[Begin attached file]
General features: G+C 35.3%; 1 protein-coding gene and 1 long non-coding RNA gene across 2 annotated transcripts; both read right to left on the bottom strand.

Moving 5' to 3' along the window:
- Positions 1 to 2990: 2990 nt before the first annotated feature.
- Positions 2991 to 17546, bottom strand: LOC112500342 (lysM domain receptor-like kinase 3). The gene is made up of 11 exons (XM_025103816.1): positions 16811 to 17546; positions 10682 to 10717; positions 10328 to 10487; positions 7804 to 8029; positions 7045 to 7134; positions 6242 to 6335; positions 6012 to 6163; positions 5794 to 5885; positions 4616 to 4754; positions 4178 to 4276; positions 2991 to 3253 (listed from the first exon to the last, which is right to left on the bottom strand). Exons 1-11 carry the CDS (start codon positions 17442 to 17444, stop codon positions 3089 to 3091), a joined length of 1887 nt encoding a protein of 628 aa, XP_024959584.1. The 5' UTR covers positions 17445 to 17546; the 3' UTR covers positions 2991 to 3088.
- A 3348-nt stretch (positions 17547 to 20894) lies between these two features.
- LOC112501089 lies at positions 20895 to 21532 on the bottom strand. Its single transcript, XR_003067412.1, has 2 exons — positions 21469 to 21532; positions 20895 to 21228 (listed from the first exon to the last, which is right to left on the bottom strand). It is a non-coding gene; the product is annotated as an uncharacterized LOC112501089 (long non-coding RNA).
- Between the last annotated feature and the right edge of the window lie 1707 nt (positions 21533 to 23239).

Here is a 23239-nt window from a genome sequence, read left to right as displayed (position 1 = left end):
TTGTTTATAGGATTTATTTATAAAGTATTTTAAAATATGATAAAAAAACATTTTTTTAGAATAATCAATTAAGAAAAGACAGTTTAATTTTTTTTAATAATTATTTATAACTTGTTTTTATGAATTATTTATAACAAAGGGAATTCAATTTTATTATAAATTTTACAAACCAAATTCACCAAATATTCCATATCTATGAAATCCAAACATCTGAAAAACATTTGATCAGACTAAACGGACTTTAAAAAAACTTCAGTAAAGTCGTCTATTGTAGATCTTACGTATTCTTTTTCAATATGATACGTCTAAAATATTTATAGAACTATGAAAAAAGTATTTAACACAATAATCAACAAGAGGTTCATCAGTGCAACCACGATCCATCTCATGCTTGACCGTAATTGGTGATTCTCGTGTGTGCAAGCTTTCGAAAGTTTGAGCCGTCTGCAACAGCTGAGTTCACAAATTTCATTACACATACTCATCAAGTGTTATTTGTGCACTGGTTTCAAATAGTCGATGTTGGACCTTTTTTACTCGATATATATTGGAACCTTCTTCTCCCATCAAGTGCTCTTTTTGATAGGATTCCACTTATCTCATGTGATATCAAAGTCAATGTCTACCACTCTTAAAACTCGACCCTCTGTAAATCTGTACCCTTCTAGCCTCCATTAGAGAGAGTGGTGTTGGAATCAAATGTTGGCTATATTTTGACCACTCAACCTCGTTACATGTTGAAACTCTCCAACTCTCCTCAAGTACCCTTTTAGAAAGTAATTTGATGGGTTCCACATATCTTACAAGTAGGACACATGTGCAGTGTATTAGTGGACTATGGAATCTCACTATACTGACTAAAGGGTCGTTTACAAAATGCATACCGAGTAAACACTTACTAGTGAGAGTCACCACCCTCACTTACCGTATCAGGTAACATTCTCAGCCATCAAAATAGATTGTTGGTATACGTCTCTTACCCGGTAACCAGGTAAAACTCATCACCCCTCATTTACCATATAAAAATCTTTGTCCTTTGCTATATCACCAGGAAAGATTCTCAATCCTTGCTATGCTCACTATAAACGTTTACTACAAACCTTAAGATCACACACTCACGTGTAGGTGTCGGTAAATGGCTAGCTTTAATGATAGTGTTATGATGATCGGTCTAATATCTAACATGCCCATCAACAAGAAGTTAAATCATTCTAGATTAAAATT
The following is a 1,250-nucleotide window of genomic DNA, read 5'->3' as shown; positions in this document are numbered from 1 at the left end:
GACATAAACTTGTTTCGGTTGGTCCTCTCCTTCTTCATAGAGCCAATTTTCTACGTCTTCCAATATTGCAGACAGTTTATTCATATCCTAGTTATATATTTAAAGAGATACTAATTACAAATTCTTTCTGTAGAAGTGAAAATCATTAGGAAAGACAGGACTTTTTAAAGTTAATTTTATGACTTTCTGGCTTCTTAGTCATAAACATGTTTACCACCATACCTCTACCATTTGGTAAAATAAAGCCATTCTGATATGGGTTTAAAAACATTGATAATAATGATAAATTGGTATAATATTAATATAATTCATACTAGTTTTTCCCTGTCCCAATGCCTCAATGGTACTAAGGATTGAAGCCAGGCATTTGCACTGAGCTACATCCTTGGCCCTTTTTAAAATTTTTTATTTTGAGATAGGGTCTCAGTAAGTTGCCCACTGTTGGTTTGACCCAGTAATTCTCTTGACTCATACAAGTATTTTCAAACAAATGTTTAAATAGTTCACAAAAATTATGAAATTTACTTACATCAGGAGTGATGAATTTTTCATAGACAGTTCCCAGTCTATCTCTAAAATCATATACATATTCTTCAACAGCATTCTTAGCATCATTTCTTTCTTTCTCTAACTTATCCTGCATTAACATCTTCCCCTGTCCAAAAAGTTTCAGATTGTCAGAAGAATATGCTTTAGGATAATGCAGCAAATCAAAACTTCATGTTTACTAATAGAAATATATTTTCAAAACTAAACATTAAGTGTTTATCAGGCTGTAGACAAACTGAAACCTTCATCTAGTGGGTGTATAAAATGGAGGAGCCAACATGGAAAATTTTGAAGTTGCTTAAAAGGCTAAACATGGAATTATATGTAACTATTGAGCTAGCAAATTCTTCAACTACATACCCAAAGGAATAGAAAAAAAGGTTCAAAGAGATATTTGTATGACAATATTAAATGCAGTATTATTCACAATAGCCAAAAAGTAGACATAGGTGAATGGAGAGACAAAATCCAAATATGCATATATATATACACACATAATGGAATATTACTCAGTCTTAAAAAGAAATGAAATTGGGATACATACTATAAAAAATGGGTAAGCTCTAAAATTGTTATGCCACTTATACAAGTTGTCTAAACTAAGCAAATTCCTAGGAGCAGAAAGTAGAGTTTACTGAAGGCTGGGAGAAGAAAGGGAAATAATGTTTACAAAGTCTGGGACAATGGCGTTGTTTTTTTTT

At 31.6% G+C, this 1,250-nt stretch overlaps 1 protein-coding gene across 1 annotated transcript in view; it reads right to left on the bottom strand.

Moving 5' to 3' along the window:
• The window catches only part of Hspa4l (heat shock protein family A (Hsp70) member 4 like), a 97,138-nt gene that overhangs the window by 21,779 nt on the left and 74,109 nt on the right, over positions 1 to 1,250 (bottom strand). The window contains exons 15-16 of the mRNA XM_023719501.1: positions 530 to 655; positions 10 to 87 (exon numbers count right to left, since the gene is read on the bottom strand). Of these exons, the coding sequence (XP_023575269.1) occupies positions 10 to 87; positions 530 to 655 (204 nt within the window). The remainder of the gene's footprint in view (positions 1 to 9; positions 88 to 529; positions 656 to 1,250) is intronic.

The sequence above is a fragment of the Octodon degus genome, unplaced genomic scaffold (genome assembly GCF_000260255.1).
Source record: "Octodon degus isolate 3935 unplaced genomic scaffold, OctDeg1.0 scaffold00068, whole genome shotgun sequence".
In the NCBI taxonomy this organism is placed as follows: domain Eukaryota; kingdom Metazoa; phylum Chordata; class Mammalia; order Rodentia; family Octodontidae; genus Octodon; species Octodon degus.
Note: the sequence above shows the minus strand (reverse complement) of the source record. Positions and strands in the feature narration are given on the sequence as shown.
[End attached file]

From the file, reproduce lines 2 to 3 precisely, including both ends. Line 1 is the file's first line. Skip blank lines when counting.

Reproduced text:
Moving 5' to 3' along the window:
- Positions 1 to 2990: 2990 nt before the first annotated feature.